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A re-think of the UK Government’s energy efficiency strategy would benefit consumers and generate carbon savings, says Trewin Restorick of Global Action Plan.
The Chief Economist of the International Energy Agency has described global policies to promote energy efficiency as an ‘epic failure’. Research by my company, Global Action Plan, also suggests that opportunities for better energy efficiency strategies are being missed, and that a re-think is required.
Surprisingly, the problem is not a shortage of cash. One government-led initiative alone, the Energy Company Obligation (ECO), will result in an estimated £2.4 billion being spent on energy efficiency measures in UK homes – around £94 per household.
This funding is mainly focussed on improving the fabric of UK homes, specifically external wall cladding and hard to fill cavity walls – expensive measures which are tricky to implement.
Perhaps a more cost-effective form of carbon-abatement lies inside the house, with the ever increasing number of domestic appliances we buy.
Global Action Plan’s ‘Watts in the Kitchen’ report found that significant cost and carbon savings could be made by persuading consumers to buy the most efficient appliances.
At present the UK lags a long way behind other European countries when it comes to buying efficient appliances. Subsidies and other legislative mechanisms have been used to change the continental market. For example, in Spain, a scheme which ran from 2006-2012 provided a rebate of up to €105 when people replaced old inefficient appliances. Around 3 million new appliances were sold, saving enough energy to power 4% of Spanish homes. A similar initiative in Italy saw a 28% increase in A+ and A++ appliances, saving €9.5 million on energy bills.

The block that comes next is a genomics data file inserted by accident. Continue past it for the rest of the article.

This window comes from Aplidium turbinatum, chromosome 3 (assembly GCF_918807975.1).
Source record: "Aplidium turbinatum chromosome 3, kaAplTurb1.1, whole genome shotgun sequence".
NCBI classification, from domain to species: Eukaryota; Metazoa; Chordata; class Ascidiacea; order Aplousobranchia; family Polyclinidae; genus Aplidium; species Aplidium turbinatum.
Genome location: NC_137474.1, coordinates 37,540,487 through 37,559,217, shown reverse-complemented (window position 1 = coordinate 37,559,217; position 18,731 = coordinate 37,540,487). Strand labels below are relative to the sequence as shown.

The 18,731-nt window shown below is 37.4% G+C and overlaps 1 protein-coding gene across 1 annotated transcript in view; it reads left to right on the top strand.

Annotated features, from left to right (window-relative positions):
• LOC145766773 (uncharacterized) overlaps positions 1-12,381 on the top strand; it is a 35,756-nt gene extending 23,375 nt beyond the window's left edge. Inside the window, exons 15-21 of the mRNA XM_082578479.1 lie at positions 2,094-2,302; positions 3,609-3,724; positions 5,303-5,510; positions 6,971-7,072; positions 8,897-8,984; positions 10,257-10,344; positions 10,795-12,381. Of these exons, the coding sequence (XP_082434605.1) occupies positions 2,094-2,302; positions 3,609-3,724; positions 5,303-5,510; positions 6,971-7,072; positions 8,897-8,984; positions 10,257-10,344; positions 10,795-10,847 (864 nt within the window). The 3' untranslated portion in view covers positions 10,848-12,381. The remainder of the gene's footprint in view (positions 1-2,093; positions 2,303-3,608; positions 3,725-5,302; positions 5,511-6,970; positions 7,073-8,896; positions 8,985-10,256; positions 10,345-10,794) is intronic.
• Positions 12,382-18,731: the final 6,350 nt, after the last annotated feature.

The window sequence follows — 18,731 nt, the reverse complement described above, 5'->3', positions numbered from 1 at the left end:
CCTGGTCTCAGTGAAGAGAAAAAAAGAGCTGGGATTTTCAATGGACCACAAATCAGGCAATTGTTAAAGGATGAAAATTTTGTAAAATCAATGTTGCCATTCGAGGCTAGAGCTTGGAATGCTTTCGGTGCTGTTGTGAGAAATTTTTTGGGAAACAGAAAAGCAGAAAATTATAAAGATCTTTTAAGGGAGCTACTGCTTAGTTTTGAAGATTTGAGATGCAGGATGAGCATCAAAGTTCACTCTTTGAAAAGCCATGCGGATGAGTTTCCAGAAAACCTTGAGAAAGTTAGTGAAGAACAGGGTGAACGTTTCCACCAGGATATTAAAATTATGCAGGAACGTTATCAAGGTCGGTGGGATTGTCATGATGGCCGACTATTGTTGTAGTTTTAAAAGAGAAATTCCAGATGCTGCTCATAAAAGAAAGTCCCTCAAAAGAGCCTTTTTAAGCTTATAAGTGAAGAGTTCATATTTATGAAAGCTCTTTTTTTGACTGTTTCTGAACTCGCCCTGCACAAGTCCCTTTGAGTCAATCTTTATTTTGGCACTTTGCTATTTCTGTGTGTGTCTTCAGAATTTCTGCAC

These incentives appear to have fundamentally changed the market. Manufacturers have responded by creating a wider range of choice for people who want to buy the most efficient machines. Wander into a German appliance shop, and you’ll be able to take your pick from seven or eight different models of the most efficient fridge-freezers. In the UK it is more likely to be one or two.
Retailers have also responded to the incentive, providing better quality advice than their UK counterparts: a mystery shopper exercise undertaken by Global Action Plan found that UK retailers struggled to give clear energy efficiency advice, instead focussing on the different features of the appliances.
Our research suggests that the Government needs to take a broader view on promoting energy efficiency – a relatively low level investment over a short period of time could shift the market toward the most efficient appliances, creating significant carbon savings.
Discussions I have had with key stakeholders suggests that such a change in policy would have widespread support. Two major retailers are already discussing how they can improve point-of-sale advice, enabling customers to see at a glance how much it will cost them to run the appliance every year. A leading energy company has also indicated that such a scheme would be easier to run than some of the existing ECO initiatives.
Crucially, shifting some ECO funding to appliances will enable retailers to talk directly to consumers about the importance and benefits of energy efficiency. This would have the wider benefit of creating a more energy aware public, and might make it easier for the Government to ‘sell-in’ some of its other initiatives, such as the Green Deal, which are struggling to gain traction.
Hopefully the Government will use the new research to widen their thinking around energy efficiency strategies. If they don’t I fear the ‘epic failure’ tag could well be justified.
Trewin Restorick is the founder and chief executive of Global Action Plan, an environmental charity specialising in behavioural change. Follow Trewin on Twitter: @trewinr
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